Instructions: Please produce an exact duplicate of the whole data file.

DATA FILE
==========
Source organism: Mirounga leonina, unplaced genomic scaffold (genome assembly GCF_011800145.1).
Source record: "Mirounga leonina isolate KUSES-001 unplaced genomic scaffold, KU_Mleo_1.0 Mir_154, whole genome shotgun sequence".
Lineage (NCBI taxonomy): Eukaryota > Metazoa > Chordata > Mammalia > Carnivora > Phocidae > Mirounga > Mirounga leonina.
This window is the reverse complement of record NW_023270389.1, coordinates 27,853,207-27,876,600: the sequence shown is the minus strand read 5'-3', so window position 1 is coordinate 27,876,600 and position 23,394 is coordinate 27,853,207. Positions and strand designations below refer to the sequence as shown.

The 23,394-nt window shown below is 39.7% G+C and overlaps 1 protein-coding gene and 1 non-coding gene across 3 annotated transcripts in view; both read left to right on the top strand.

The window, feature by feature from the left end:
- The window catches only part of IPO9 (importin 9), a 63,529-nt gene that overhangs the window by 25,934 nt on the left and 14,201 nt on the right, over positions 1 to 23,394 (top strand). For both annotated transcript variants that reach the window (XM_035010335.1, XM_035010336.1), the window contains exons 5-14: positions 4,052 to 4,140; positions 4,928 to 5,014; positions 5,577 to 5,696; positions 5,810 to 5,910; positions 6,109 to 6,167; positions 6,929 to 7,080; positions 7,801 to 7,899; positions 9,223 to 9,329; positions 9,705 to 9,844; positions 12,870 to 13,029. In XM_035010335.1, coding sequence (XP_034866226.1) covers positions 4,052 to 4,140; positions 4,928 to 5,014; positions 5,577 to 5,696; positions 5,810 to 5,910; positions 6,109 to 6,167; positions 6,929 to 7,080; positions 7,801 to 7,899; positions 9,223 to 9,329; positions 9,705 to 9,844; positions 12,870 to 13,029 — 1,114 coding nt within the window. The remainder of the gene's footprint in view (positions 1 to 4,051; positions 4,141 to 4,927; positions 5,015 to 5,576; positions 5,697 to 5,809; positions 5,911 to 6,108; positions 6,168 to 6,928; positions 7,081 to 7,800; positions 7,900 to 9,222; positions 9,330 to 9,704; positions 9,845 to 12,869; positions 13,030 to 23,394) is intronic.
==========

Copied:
Source organism: Mirounga leonina, unplaced genomic scaffold (genome assembly GCF_011800145.1).
Source record: "Mirounga leonina isolate KUSES-001 unplaced genomic scaffold, KU_Mleo_1.0 Mir_154, whole genome shotgun sequence".
Lineage (NCBI taxonomy): Eukaryota > Metazoa > Chordata > Mammalia > Carnivora > Phocidae > Mirounga > Mirounga leonina.
This window is the reverse complement of record NW_023270389.1, coordinates 27,853,207-27,876,600: the sequence shown is the minus strand read 5'-3', so window position 1 is coordinate 27,876,600 and position 23,394 is coordinate 27,853,207. Positions and strand designations below refer to the sequence as shown.

The 23,394-nt window shown below is 39.7% G+C and overlaps 1 protein-coding gene and 1 non-coding gene across 3 annotated transcripts in view; both read left to right on the top strand.

The window, feature by feature from the left end:
- The window catches only part of IPO9 (importin 9), a 63,529-nt gene that overhangs the window by 25,934 nt on the left and 14,201 nt on the right, over positions 1 to 23,394 (top strand). For both annotated transcript variants that reach the window (XM_035010335.1, XM_035010336.1), the window contains exons 5-14: positions 4,052 to 4,140; positions 4,928 to 5,014; positions 5,577 to 5,696; positions 5,810 to 5,910; positions 6,109 to 6,167; positions 6,929 to 7,080; positions 7,801 to 7,899; positions 9,223 to 9,329; positions 9,705 to 9,844; positions 12,870 to 13,029. In XM_035010335.1, coding sequence (XP_034866226.1) covers positions 4,052 to 4,140; positions 4,928 to 5,014; positions 5,577 to 5,696; positions 5,810 to 5,910; positions 6,109 to 6,167; positions 6,929 to 7,080; positions 7,801 to 7,899; positions 9,223 to 9,329; positions 9,705 to 9,844; positions 12,870 to 13,029 — 1,114 coding nt within the window. The remainder of the gene's footprint in view (positions 1 to 4,051; positions 4,141 to 4,927; positions 5,015 to 5,576; positions 5,697 to 5,809; positions 5,911 to 6,108; positions 6,168 to 6,928; positions 7,081 to 7,800; positions 7,900 to 9,222; positions 9,330 to 9,704; positions 9,845 to 12,869; positions 13,030 to 23,394) is intronic.